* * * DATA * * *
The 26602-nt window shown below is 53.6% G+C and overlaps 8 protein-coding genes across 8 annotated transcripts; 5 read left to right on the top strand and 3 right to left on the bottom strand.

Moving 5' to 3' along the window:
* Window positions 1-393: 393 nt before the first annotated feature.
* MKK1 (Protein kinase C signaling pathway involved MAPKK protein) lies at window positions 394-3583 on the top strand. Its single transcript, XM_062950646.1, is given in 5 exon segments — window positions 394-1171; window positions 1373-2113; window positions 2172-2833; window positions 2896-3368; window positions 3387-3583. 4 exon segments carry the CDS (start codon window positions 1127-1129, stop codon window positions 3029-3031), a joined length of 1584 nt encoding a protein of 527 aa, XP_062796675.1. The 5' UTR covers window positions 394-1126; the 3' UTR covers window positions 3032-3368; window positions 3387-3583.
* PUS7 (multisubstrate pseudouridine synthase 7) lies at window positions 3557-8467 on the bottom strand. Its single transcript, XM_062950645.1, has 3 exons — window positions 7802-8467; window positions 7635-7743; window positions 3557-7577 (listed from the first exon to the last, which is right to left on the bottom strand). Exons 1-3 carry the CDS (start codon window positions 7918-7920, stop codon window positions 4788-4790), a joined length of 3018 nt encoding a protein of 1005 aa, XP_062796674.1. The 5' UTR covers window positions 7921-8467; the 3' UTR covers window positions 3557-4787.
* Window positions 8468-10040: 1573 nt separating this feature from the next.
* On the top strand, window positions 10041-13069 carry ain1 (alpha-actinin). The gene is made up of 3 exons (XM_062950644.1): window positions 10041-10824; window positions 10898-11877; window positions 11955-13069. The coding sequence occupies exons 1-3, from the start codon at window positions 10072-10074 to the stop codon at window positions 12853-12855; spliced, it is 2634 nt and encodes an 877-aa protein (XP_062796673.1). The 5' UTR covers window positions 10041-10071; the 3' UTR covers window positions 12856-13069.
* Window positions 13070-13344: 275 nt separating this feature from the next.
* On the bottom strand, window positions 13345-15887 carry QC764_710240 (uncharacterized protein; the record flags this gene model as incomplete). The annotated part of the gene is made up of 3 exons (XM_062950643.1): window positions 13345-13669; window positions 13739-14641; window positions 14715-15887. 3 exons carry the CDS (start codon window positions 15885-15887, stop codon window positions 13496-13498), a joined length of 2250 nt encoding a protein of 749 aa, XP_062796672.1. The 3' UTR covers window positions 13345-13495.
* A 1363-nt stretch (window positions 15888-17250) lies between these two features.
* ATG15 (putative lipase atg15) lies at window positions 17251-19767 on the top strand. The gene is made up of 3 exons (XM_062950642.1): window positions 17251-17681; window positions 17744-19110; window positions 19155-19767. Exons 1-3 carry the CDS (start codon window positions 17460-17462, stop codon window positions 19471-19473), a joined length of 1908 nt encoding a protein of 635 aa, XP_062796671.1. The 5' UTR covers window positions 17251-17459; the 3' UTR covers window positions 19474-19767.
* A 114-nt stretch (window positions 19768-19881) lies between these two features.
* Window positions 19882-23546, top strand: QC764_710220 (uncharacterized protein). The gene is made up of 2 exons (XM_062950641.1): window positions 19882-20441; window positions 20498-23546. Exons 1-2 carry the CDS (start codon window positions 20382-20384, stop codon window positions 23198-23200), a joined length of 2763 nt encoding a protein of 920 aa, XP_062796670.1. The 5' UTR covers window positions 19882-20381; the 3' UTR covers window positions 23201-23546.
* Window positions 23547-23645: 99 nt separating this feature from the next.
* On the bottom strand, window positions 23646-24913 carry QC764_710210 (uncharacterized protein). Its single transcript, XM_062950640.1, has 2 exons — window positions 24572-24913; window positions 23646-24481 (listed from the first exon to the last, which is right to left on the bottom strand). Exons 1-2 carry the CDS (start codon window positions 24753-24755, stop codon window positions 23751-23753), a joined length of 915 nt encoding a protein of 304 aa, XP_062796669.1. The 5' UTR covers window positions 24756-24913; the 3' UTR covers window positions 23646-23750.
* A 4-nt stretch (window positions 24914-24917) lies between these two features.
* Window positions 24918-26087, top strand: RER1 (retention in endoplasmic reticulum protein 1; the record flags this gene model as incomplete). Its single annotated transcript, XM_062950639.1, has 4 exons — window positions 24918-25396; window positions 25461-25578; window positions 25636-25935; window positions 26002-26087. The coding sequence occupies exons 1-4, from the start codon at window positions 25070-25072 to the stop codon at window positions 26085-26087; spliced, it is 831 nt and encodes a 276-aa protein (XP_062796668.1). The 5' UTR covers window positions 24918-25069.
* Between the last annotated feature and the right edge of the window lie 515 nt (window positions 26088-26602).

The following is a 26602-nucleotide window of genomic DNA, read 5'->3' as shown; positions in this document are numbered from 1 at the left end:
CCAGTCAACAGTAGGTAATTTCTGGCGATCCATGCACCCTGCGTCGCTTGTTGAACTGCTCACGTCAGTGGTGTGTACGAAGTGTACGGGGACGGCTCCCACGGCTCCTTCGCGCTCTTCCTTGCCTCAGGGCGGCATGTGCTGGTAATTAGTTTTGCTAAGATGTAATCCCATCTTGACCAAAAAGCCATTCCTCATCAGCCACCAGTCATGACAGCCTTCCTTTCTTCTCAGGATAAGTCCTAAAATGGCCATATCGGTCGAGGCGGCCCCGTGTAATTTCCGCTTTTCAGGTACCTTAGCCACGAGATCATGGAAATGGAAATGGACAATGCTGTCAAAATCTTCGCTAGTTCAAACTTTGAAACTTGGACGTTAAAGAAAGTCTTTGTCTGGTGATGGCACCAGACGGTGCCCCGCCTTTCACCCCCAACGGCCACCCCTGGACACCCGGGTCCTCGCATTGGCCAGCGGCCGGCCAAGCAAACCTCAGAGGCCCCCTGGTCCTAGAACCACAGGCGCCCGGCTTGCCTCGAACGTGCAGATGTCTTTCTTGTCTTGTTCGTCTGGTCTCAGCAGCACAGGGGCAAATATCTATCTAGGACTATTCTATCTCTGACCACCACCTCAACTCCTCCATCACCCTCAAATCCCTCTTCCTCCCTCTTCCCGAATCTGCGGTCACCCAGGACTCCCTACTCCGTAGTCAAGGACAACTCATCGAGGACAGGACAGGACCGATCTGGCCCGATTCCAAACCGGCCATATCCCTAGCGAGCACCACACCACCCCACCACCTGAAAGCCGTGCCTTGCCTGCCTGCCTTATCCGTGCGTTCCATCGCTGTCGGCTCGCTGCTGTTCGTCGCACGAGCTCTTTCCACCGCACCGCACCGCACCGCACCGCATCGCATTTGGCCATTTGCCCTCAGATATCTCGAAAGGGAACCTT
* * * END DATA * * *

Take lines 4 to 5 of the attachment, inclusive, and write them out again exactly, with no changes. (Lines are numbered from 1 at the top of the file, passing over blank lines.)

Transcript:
* MKK1 (Protein kinase C signaling pathway involved MAPKK protein) lies at window positions 394-3583 on the top strand. Its single transcript, XM_062950646.1, is given in 5 exon segments — window positions 394-1171; window positions 1373-2113; window positions 2172-2833; window positions 2896-3368; window positions 3387-3583. 4 exon segments carry the CDS (start codon window positions 1127-1129, stop codon window positions 3029-3031), a joined length of 1584 nt encoding a protein of 527 aa, XP_062796675.1. The 5' UTR covers window positions 394-1126; the 3' UTR covers window positions 3032-3368; window positions 3387-3583.
* PUS7 (multisubstrate pseudouridine synthase 7) lies at window positions 3557-8467 on the bottom strand. Its single transcript, XM_062950645.1, has 3 exons — window positions 7802-8467; window positions 7635-7743; window positions 3557-7577 (listed from the first exon to the last, which is right to left on the bottom strand). Exons 1-3 carry the CDS (start codon window positions 7918-7920, stop codon window positions 4788-4790), a joined length of 3018 nt encoding a protein of 1005 aa, XP_062796674.1. The 5' UTR covers window positions 7921-8467; the 3' UTR covers window positions 3557-4787.